See those? Yeah, those. Oysters.
I have a confession. I don’t like them raw. There is something about the briny, oceanic, slippy-slidy-ness (which Brett loves) that makes me pass. Now, cook me up an oyster and I am there. So when we began crafting a menu for an upcoming event (supper club – extreme birthday edition!) and decided to do oysters, I only had one rule… it can’t be raw! How do you create a recipe for something you can’t (don’t want to) taste?!
This amuse bouche is original and part of a larger menu. There are certain elements that carry through the rest of the dishes we will prepare for this special evening, but I won’t bore you with that yet.
Cooked oysters are, according to Brett, lowbrow. Especially fried oysters. Absolutely no fried oysters, he said. I happen to love fried oysters and think that the crunch of the breading plus the tender oyster is a wonderful combination. Others (ahem) think that the briny, oceanic flavors with an acidic tang (from the traditional mignonette made from red wine vinegar, minced shallots, and cracked pepper) is what makes eating oysters delightful. Seeing that these two views are in no way incompatible, in this dish we attempted combine them.
A light, crispy fried wonton cracker, salty, briny, and bright caper cream, nutty sweet cipollini onion, a drizzle of tangy balsamic, oyster quick-poached in a dark stout, and just a hint of aromatic rosemary combine to make one fine amuse, if I must say so myself.
It is complex, balanced, and in no way lowbrow.
In this dish, you want to have just about everything prepared beforehand. Timing is essential as overcooked oysters are tough and fried wontons left sitting more than a few minutes get gummy and unappetizing.
¼ lbs. cipollini onion
First, roast the cipollini onions.
Go ahead and clean them, removing the outer layer of tough onion skin, the top and the bottom. Toss them in an oven safe baking pan (I used a foil pouch but you could use anything really), douse with a bit of olive oil and pop in a preheated 400F oven for about 40 minutes. I know you must hate me for even suggesting the oven during the summer. I’m sorry. Because the onions are so small, maybe you could use your toaster oven? We did and they turned out great. While those are baking away…
Prepare the wonton wrappers:
We used the recipe we found here:
It worked itself out perfectly, though we did use our pasta machine to roll out very thin sheets, a square stainless cutter to get uniform shapes and sizes, and we did dust with cornstarch to prevent the skins from sticking to one another and our hands as we worked with them.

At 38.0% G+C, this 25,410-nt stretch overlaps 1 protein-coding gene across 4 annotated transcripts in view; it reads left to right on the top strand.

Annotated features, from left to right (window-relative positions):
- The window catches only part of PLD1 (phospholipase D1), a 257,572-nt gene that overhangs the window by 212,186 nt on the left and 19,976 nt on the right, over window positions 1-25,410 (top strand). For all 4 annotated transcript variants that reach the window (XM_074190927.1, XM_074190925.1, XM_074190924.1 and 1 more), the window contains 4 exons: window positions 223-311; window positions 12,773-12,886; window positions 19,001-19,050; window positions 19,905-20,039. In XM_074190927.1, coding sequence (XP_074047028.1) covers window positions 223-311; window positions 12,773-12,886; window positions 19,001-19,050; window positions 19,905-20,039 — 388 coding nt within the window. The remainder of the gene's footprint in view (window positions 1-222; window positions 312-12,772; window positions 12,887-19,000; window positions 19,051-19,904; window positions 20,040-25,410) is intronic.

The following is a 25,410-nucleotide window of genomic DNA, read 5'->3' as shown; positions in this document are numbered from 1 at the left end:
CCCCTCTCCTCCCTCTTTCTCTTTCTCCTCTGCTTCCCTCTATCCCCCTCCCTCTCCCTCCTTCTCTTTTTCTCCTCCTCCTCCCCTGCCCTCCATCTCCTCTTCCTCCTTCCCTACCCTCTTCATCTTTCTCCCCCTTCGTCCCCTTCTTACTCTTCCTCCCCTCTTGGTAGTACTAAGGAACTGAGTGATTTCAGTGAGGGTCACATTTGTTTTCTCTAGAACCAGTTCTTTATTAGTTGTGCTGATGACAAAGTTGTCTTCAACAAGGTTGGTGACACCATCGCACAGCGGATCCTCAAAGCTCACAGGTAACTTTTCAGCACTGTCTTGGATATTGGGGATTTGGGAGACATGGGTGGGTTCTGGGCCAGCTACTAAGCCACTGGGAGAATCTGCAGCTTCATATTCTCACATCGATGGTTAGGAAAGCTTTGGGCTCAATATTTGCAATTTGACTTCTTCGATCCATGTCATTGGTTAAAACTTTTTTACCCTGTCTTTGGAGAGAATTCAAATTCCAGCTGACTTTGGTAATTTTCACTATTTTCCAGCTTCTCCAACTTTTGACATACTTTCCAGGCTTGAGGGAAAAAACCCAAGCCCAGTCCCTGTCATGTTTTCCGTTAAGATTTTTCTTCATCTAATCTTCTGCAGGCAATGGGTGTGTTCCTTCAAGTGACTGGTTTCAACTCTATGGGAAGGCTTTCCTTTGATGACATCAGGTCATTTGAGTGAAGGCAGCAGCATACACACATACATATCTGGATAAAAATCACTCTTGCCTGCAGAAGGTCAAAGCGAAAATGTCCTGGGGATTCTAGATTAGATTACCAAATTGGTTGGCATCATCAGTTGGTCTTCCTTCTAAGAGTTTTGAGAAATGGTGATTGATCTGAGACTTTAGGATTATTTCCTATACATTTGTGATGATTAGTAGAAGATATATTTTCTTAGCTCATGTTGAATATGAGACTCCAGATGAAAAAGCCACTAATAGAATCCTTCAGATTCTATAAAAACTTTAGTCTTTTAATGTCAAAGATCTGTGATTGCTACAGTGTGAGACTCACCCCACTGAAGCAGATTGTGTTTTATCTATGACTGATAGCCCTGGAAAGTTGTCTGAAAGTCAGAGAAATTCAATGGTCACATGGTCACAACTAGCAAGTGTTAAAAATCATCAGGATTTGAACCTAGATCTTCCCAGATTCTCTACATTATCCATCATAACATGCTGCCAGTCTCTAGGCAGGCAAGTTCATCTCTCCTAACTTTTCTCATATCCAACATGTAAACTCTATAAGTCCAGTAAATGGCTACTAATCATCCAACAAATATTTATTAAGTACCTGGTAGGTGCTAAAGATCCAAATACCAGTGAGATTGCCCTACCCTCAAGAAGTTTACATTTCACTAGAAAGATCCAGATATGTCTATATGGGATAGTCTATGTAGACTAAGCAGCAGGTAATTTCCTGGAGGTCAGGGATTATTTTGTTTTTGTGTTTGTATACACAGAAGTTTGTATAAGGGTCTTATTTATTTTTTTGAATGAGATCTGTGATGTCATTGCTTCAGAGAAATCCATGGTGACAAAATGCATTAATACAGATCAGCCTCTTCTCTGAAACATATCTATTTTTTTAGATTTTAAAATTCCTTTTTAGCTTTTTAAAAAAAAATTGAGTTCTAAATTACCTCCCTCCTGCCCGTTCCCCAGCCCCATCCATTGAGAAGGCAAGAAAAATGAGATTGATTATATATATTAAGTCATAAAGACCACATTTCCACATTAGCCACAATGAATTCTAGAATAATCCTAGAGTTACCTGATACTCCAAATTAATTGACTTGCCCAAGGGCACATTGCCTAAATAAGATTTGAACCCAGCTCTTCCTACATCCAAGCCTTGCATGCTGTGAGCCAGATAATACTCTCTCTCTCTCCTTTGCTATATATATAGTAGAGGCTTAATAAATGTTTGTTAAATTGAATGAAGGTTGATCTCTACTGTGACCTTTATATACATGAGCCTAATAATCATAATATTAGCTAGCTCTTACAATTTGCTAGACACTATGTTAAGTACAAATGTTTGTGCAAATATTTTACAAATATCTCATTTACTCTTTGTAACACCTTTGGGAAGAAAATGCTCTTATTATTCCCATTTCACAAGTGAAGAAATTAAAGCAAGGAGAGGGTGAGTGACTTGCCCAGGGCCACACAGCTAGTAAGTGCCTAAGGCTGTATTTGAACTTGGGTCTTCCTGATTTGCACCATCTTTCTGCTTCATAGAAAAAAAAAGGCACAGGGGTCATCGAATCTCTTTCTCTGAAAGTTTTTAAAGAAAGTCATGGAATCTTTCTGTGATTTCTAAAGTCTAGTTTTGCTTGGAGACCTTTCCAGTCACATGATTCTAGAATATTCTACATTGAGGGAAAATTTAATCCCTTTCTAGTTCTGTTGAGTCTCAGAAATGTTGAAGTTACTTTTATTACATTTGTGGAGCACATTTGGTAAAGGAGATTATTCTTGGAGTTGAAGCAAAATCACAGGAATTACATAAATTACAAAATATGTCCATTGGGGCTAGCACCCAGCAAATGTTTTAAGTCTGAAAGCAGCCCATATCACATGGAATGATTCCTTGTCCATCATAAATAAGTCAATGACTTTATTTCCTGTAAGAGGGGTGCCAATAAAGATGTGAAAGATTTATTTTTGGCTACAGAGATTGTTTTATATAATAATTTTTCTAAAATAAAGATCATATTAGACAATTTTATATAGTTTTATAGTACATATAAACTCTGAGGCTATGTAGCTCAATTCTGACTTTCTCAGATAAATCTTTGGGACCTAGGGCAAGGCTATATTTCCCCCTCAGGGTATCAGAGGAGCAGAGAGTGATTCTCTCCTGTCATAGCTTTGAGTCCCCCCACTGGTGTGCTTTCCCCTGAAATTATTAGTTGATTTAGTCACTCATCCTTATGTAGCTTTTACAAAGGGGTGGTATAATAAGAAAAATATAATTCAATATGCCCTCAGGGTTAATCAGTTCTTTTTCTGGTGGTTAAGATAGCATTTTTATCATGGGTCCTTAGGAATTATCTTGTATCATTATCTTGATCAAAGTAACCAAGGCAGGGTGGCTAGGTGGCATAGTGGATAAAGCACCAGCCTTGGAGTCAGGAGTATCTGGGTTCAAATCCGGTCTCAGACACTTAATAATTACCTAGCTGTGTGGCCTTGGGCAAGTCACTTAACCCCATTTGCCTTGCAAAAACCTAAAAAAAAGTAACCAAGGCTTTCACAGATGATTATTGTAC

By now you should be able to take your onions out of the oven. They should be very soft, probably a bit charred on the top, and golden. Put them in a bowl and smash them up with the back of a spoon until you have a soft mash. They should still have a little body, but you want to end up with something spoonable.
1 oz capers with brine (1/3 of a jar this size and the brine that goes with it)
½ cup heavy cream
½ tbs cornstarch
Grab your capers and brine, buzz them in a food processor until they are as finely chopped as you can get them and place the caper puree in a small bowl.
Put half a cup of heavy cream in a bowl and beat, slowly at first, and then with increasing speed, until the cream is holding soft peaks. Drop in half a tablespoon of cornstarch (this will help the whipped cream stabilize a bit), and beat until incorporated and holding stiff peaks. Don’t overbeat or you’ll be on your way to separating the solids from the whey and making butter. This is a good thing, sometimes, but not today. Grab a spatula and slowly fold in the caper puree a bit at a time, using maybe a quarter of the liquid each time. Squeeze in a quarter of a lemon and fold until well incorporated. Be advised: this mixture will fall a fair bit, and lose its ability to hold stiff peaks but don’t worry—you should have a fairly smooth, creamy, salty, and just a bit tangy cream that is just short of holding soft peaks when you finish.
Ok, here is where it gets hairy:
Bring two inches of oil to 350F. We used corn, but if you have a favorite frying oil, don’t be shy.
Bring a stout of your choice (we used Guinness) to just under simmering.
Quickly fry your wonton wrappers one by one unless you can fit more into your pot. They will puff up and turn brown very quickly. You’ll get maybe 2 minutes in the oil before you start burning them so this is a pretty intense process. You’ll want to put the fried wontons on some paper towels to drain.
Now bring your stout to a simmer and add the oysters. You’ll need maybe 2 minutes here, so this is quick as well. Remove the oysters from the pot with a slotted spoon when finished and place in a bowl.
Assemble. Take a wonton and spoon a dollop of cream over it. Place a bit of the onion over the cream along with a few drops (really, drops!) of balsamic. Crown it with an oyster and rosemary leaf.
Devour! I mean, serve.